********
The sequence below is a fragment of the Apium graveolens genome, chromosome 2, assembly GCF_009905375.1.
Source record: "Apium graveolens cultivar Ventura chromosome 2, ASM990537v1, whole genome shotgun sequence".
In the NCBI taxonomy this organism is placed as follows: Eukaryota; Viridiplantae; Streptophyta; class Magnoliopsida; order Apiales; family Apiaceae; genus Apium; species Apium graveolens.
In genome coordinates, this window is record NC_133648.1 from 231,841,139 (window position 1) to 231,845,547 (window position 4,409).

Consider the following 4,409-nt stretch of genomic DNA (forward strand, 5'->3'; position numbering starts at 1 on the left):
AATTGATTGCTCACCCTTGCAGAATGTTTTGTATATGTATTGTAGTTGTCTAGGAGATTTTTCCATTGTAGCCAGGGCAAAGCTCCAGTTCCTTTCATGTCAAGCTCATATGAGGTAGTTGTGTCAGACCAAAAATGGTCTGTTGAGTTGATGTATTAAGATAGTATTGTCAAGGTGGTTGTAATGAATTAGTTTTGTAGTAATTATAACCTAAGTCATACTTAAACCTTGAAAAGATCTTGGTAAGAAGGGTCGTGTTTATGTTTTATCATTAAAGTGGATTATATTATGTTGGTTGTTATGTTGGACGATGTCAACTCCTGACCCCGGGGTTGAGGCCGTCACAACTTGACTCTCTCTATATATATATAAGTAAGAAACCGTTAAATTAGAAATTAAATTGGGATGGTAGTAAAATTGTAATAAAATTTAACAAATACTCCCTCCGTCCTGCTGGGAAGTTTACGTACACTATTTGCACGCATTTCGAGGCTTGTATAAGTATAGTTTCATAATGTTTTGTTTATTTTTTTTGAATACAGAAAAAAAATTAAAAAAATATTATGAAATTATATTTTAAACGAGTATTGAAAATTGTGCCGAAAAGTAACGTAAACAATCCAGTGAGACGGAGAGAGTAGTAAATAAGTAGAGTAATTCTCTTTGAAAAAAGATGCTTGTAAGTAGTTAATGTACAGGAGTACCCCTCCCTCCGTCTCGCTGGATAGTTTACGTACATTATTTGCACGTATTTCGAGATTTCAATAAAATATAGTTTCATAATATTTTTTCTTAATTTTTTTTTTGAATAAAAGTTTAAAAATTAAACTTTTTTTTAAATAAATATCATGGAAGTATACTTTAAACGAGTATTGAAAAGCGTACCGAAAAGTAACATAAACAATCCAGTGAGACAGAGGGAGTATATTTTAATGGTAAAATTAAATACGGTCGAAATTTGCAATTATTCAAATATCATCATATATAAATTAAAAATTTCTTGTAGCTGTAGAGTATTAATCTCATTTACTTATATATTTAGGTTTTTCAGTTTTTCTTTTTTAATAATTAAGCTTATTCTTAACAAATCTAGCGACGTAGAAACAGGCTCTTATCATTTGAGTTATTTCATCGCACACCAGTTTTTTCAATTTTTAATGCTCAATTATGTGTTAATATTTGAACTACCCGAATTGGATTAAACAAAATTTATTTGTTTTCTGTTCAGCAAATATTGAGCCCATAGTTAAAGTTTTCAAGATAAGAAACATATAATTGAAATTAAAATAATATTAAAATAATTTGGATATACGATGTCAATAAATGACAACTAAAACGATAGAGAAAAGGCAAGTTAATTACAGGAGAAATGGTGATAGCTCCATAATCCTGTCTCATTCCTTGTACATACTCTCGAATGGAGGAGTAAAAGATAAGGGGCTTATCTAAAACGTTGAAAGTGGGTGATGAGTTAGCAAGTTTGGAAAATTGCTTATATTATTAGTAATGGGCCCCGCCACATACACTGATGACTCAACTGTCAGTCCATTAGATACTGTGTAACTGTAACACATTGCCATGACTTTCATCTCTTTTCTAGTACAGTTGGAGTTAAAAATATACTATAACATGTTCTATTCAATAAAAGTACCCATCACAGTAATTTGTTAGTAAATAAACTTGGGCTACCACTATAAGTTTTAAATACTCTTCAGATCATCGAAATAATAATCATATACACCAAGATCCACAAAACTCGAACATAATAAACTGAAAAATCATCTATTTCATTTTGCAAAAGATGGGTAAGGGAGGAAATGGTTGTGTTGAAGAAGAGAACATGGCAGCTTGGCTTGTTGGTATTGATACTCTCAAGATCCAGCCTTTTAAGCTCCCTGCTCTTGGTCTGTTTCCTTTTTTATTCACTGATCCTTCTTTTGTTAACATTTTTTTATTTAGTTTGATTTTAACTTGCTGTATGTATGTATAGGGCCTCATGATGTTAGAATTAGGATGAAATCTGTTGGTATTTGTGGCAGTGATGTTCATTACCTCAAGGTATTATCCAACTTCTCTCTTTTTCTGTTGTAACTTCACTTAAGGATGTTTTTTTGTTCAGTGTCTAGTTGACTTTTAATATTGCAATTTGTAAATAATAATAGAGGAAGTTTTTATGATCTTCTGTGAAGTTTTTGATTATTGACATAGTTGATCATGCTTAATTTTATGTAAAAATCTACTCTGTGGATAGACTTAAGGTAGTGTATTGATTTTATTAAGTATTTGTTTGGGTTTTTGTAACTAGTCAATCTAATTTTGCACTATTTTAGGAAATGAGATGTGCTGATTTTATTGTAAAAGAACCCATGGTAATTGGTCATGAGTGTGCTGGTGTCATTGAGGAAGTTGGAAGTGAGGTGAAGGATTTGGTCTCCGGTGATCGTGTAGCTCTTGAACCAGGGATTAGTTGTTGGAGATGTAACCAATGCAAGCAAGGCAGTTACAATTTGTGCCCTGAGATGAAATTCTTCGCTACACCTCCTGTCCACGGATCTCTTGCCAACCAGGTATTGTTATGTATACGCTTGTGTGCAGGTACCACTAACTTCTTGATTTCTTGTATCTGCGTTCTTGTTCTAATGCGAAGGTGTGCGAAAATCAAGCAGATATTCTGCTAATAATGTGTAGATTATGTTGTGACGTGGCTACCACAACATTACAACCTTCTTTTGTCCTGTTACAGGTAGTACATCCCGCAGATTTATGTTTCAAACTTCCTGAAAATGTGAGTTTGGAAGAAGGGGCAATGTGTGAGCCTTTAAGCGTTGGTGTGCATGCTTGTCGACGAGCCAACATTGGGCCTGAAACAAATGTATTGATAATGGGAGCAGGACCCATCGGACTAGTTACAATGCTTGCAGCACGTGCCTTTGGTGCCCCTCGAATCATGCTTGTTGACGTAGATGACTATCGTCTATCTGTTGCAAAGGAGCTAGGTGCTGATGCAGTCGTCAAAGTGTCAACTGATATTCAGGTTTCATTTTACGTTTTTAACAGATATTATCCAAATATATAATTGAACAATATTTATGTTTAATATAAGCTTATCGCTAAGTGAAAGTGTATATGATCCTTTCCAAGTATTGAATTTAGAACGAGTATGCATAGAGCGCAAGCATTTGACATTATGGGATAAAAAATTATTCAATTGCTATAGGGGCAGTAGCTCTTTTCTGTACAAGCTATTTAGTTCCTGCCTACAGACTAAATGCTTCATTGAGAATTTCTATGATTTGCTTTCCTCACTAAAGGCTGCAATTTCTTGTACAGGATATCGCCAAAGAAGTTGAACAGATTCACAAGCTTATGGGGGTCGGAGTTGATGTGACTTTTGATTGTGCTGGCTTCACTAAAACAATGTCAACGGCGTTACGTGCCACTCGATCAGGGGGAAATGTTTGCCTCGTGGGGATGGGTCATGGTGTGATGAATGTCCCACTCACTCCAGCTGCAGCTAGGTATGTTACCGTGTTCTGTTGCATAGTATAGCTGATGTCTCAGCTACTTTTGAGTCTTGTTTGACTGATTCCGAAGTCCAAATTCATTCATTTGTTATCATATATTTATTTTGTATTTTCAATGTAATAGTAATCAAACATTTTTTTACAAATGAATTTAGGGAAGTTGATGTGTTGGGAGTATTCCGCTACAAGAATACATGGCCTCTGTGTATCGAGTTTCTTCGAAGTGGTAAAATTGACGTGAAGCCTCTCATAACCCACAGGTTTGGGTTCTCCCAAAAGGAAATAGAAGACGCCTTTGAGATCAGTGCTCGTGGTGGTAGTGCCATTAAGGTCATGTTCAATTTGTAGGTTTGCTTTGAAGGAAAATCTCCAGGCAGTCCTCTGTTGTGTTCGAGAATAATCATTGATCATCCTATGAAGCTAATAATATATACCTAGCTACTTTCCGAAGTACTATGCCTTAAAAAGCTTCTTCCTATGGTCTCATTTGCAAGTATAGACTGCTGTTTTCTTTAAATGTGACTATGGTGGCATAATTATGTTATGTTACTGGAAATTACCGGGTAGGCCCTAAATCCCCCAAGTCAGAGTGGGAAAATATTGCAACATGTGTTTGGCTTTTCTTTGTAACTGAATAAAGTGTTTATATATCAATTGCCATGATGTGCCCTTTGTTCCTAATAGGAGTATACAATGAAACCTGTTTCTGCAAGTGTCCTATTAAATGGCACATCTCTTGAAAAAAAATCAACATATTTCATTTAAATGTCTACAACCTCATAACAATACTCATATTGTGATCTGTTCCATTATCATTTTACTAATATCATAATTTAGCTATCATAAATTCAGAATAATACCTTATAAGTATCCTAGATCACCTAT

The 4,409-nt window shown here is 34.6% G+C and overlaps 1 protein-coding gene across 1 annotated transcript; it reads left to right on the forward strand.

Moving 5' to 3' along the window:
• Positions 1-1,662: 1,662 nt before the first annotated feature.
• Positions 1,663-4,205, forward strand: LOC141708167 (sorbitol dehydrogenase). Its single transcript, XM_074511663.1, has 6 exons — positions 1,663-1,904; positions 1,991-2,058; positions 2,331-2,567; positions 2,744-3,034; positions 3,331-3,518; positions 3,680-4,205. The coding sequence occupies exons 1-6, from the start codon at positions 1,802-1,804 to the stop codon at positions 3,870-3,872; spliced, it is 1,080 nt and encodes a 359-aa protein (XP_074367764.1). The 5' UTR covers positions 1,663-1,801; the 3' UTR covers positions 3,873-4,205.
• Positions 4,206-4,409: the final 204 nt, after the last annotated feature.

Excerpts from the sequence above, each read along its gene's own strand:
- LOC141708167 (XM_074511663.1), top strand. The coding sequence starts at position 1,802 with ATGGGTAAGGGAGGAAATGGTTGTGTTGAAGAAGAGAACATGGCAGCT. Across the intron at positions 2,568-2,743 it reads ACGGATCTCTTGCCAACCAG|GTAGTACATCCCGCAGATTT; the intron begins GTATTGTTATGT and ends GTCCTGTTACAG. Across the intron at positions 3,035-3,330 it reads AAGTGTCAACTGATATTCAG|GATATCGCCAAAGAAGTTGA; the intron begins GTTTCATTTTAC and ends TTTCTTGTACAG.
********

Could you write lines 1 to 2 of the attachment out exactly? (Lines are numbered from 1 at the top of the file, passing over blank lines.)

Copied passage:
The sequence below is a fragment of the Apium graveolens genome, chromosome 2, assembly GCF_009905375.1.
Source record: "Apium graveolens cultivar Ventura chromosome 2, ASM990537v1, whole genome shotgun sequence".